Apoptosis of BAECs was measured using annexin V-FITC/PI apoptosis detection kit (BD Biosciences, Franklin Lakes, NJ, USA). Briefly, cells were trypsinized and harvested after centrifugation at 2000× g for 3 min, then re-suspended in 500 μL of binding buffer. Annexin-FITC (5 μL) and PI (5 μL) were to the harvested cells in solution and incubated for 15 min at 37 °C in the dark. Scattering signals were detected by fluorescence-activated single cell sorting (FACS) analysis using a flow cytometer (ACEA Biosciences, San Diego, CA, USA). In this study, the percentage of apoptotic cell population was assessed from the annexin V+/PI− population that represents early apoptotic cells.

5.5. Detection of Intracellular ROS Levels

Intracellular ROS was measured using the oxidation-sensitive fluorescent probe DCF-DA (Merck), in an assay based on the ROS-dependent oxidation of DCF-DA to 2′,7′-dichlorofluorescein (DCF), as described previously [47] with minor modifications. Briefly, BAECs grown in 96-well culture plates were incubated with 20 μM DCF-DA for 30 min. The DCF-DA solution was removed and the cells were washed with DPBS. The cells were then incubated with NAC for 3 h before ZEN treatment and incubated for an additional 24 h at 37 °C under 5% CO2 after the addition of ZEN. The deposited intracellular DCF-DA was measured using a 96-well microtiter plate reader (ex 485 nm/em 530 nm; BioTek Instrument).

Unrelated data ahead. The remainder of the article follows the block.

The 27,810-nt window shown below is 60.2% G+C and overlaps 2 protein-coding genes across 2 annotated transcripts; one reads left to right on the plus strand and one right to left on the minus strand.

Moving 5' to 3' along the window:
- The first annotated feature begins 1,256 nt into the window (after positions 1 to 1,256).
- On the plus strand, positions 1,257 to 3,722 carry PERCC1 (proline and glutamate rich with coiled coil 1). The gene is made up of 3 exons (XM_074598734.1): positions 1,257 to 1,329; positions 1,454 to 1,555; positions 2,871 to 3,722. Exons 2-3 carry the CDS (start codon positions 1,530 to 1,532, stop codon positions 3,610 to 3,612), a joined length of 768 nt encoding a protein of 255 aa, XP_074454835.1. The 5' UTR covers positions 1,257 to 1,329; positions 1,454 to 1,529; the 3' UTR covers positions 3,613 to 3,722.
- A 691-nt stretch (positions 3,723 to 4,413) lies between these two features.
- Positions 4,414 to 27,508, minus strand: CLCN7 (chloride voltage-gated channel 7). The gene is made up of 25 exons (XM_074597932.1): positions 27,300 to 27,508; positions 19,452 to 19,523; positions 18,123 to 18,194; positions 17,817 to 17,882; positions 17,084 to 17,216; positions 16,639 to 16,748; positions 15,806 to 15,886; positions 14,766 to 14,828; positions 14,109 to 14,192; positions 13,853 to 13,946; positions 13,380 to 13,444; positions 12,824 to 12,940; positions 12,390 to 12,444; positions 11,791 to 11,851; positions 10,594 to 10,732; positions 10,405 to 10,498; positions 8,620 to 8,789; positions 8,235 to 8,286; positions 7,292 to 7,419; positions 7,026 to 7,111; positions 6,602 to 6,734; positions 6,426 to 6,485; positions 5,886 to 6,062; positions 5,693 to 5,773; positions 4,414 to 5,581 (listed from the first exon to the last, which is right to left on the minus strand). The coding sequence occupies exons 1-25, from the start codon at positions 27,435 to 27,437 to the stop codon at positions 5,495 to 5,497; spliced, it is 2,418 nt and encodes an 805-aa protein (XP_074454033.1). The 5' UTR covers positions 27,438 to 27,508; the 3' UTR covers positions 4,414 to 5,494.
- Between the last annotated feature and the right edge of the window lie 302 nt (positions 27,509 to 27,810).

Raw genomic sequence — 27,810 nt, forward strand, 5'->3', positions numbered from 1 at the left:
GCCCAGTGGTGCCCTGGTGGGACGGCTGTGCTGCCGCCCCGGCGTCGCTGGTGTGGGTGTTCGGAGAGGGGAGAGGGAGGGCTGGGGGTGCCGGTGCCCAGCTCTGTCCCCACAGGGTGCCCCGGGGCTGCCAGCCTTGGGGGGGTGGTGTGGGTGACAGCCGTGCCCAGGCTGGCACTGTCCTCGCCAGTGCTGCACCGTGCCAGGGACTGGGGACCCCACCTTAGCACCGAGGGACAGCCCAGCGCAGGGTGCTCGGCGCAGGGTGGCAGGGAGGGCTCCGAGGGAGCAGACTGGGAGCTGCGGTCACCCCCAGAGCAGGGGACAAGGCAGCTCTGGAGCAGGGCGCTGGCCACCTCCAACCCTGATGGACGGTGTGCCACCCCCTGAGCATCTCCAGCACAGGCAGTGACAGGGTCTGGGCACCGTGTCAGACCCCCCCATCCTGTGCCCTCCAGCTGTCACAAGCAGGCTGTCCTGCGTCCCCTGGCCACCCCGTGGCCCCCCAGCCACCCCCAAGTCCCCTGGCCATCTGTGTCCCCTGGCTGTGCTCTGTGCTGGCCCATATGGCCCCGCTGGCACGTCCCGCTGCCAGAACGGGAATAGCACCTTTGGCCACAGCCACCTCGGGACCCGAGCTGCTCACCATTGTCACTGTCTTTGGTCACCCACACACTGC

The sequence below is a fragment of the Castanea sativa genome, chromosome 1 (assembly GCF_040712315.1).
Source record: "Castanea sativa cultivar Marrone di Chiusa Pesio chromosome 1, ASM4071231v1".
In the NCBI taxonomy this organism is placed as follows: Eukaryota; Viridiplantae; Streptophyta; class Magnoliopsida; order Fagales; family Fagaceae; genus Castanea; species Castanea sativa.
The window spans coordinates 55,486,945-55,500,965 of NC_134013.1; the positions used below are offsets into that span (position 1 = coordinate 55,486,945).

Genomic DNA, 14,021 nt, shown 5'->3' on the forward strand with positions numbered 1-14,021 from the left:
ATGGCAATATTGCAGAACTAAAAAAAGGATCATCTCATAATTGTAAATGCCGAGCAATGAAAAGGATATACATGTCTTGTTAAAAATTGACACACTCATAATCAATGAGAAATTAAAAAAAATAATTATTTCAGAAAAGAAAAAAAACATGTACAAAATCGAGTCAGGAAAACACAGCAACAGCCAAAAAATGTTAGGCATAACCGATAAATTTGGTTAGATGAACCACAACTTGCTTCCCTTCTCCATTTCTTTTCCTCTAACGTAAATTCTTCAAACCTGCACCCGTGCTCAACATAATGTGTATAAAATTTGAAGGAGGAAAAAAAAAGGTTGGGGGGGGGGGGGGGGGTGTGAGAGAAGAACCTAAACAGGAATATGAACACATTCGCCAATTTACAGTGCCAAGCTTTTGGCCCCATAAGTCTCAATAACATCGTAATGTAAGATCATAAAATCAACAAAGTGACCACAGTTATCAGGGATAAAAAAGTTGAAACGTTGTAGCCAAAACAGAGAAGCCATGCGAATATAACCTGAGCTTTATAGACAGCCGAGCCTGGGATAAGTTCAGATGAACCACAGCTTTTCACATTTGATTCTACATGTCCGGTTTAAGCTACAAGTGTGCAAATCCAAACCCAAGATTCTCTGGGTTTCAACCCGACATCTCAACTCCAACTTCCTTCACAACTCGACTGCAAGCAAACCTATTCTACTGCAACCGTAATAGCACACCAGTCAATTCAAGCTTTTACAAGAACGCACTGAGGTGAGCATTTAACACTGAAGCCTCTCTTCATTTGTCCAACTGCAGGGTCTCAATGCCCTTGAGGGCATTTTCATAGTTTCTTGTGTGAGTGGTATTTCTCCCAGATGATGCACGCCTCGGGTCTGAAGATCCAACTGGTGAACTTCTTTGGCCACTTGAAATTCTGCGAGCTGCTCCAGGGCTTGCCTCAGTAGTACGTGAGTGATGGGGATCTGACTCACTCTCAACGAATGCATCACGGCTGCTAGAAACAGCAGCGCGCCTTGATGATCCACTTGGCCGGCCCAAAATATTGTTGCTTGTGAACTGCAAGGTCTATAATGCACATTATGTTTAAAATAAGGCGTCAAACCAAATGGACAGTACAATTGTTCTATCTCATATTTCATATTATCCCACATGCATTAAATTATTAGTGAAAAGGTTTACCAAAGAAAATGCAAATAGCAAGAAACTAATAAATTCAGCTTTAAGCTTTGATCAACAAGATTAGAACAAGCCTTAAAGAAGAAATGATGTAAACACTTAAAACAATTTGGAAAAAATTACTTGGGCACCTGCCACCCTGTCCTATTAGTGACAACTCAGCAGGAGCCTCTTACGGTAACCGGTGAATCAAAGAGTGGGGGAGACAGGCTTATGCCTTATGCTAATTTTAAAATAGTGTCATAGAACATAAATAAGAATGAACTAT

5.6. Small Interfering RNA (siRNA) Transfection

BAECs were transfected with 100 nM of small interfering RNA (siRNA) using Dharmafect 4 (Dharmacon, Lafayette, CO, USA) according to the manufacturer’s instructions. siRNA oligonucleotides for ERK1, ERK2, p53 and negative control siRNA were purchased from GenePharma (Shanghai, China) as follows: ERK1, CCU UUG AGC AUC AGA CCU ACU, CCA AGG AAC GAC UGA AGG AGC; ERK2, AGA AAA UCA GCC CUU UUG AGC, AAA UCA UGU UGA AUU CCA AGG; p53, ACU ACA AUU UCA UGU GUA ACA, GGU UUA AAC GCU AUG AGA UGU, CAU ACA CUG GGU UGG AAA ACU; and the negative control (N.C.), UUC UCC GAA CGU GUC ACG UTT. At least two sequences of siRNA oligonucleotides were designed and combined to increase the efficiency of knockdown of the gene of interest. The BAECs with or without transfections were grown to confluence and maintained for an additional 24 h in MEM with 1% NCS containing 30 μM ZEN.

5.7. Western Blot Analyses